I cannot tell you how many times I am chatting with someone and foster parenting comes up. Typically it’s because I have kids in tow, and I get the age old question, “Are they all yours?” asked. Of course, all the cashiers from WalMart seem to know us too: I am there more than some of their door greeters, so I guess it stands to reason.
Next comes the statement, “I have always wanted to do that, but I don’t think I could!” and then they tell me why it’s impossible – even though their eyes light up at the thought. Here is my short list of the most common reasons people feel they can’t take that step.
- I’m a single parent. You take pretty amazing care of your own child, right? Single parents are amazing! Honestly, what a social worker is looking for is a strong support system around you and your child(ren). Who helps you out? Grandparents, Aunts/Uncles, extended family, a church family, great friends? Who are your cheerleaders? If you have an appropriate home, a bed for a child coming into care, and your children are on board (very important), then I think you could be very successful. As a single parent, you very well could be working full time, which brings us to the next point.
- I work full-time. I love this response, because I think this person is very possibly a class away from being a foster parent. Most of these people have the room, the means, and the support. They are just worried about having to be home. Even if you are taking a baby (even that is adaptable), you can work full time. Usually, all that is expected is that you are home for the first six weeks if a child is a newborn. Of course, if a child comes home from school sick – you got it: you need to be there for that, or provide an alternative. Most likely, you’re not going to be able to call your social worker and find someone who’s willing to take in a sick child for the day. Full-time working parents love their children beautifully, and you can too!
- I don’t have enough bedrooms. When we first started foster care, we lived in an 1100 square foot ranch with 3 small bedrooms. My 3 pre-teen sons shared one room, and my daughter had the smallest bedroom, which she eagerly allowed us to put a crib into! What I will tell you is this: choose the placement type that will best fit your lifestyle. For us, that was babies. They are small, “portable,” and easily go anywhere! We had a large living room for the baby walker, baby gym, baby swing – you name it! For some of you, it may be that teenagers fit into your family better. Maybe you already have a teenager who is willing to share a room? Honestly, I’d let your social worker come and check out your house and give her honest opinion. You may be pleasantly surprised!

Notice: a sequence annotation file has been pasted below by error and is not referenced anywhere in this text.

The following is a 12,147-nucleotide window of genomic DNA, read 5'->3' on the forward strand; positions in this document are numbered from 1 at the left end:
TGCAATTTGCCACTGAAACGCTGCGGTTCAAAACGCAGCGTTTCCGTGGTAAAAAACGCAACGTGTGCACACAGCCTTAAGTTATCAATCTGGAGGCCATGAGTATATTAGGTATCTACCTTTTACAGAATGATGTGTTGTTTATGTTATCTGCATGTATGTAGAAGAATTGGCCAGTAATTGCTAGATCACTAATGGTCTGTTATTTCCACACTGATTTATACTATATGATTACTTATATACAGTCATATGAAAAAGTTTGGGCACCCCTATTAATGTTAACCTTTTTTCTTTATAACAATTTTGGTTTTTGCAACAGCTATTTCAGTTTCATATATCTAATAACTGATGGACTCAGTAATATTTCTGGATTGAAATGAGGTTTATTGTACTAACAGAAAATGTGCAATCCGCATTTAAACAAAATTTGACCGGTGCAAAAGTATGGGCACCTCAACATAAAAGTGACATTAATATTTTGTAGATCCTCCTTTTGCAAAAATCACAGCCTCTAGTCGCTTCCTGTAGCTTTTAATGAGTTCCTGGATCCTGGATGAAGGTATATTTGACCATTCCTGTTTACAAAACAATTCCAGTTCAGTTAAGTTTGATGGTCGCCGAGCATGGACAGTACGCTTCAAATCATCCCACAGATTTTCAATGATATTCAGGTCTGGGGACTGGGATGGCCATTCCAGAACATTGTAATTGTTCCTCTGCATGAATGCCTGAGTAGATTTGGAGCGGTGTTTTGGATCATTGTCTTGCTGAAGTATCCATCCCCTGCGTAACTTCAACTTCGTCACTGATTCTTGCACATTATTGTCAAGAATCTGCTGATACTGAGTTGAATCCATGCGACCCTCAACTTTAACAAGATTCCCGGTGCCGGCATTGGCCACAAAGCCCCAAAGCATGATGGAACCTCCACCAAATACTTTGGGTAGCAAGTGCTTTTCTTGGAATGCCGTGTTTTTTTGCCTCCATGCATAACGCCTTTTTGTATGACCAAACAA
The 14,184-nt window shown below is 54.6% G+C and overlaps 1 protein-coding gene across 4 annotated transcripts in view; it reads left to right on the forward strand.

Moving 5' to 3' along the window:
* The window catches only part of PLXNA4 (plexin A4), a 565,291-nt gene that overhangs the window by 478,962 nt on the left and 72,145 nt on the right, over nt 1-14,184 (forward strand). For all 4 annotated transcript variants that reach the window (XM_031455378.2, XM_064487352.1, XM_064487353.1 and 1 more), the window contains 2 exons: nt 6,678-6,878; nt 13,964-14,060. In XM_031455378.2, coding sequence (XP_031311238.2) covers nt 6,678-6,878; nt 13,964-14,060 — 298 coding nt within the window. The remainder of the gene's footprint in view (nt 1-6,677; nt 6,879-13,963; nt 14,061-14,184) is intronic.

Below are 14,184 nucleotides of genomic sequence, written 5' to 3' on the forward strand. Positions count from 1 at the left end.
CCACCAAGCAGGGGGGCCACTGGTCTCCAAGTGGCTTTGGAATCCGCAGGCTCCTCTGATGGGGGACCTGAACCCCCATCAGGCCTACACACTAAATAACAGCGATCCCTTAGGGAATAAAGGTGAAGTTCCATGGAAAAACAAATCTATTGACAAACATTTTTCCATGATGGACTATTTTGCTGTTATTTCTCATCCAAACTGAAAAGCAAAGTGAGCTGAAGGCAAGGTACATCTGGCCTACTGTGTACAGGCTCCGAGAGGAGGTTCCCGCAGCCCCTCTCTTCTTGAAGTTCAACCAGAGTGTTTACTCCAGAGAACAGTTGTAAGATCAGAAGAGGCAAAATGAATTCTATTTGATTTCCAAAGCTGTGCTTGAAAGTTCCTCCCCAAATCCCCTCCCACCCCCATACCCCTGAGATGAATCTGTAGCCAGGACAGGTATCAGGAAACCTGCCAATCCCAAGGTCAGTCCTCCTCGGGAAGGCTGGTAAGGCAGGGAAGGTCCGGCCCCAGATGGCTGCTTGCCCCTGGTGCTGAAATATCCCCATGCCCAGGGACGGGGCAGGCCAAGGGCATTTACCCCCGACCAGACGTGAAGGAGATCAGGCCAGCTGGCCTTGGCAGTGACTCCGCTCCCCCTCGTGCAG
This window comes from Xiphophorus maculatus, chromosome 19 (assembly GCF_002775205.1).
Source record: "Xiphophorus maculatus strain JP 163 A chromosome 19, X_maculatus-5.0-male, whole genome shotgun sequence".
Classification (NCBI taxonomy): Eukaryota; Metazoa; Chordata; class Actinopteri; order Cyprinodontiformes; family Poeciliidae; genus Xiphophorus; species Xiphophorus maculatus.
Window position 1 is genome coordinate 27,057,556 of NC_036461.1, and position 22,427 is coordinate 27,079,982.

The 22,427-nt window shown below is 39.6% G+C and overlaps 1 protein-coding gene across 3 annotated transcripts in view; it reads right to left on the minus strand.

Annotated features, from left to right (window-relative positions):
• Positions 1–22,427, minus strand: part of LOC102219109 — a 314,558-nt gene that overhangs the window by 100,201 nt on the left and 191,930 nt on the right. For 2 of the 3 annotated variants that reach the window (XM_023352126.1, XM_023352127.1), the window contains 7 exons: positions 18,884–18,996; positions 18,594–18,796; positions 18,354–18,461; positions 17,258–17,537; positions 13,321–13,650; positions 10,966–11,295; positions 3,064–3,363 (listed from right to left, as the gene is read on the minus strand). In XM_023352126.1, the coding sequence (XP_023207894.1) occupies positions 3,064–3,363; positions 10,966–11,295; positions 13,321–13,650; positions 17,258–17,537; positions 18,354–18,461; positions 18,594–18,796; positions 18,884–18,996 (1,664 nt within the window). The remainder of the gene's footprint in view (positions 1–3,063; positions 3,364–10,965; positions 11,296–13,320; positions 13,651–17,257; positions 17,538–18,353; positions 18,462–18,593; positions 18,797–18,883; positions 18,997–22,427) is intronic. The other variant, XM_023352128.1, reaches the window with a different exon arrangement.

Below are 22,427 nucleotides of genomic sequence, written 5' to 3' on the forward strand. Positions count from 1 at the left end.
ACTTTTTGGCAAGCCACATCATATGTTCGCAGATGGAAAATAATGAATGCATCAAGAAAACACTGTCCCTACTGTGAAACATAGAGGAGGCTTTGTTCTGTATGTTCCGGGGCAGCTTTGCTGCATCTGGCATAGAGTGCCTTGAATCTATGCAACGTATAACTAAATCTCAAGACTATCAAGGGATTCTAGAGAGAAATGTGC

- We’re gay, they probably wouldn’t let us. I have heard this several times, and was surprised it’s even a concern. (Haven’t you watched The Fosters?!) As someone who has worked in foster care for about 8 years now, let me just say: let that concern go. Don’t think about anything except this: can you love a drug-exposed baby? Can you swaddle her, and console her through the night? Can you enroll, and cheer like a crazy person at that little boy’s baseball game? When that bi teenage boy with green hair graduates, can you be there in the seat to watch him walk up to get his diploma so he has “people”? Yes. Every time, yes. These children need a loving, stable homes. If you can do that, you can be a great foster parent!
- I have a record. This is one I heard twice from people who desperately want to, but are scared to even try. I know we can all make stupid mistakes as a young person, and – unfortunately – when you’re 18 it becomes part of your record. Some of these things are just dumb: misdemeanors that represent mistakes you would never make again. The thing I recommend is being completely honest with the social worker before you even start filling out paperwork. Let them run the background check first, and counsel you after you have had a chance to explain the circumstances. Sometimes, there is just no way of working around it. Other times, it can be done. The key here is being honest. There are some really amazing foster parents out there who have some sort of history. You never know until you try!
These are just my quick answers to real questions people have posed. The best thing I can recommend is stopping by an information session. Don’t go with your pen in hand to sign up. Just go, listen, and voice your questions. We decided to take the class, knowing that at the end, we didn’t have to do it. We could have dropped out anytime. That didn’t happen, and the longer we took classes, the more we wanted to make a difference during this hard time for a child. The very bottom line is this: Can you love a child through a very difficult time? You don’t need to fix anything, just be there to love, hug, listen, and be consistent.
Submitted by: Andrea Thomas, licensed foster parent
Copyright 2017, All Rights Reserved (Andrea Thomas)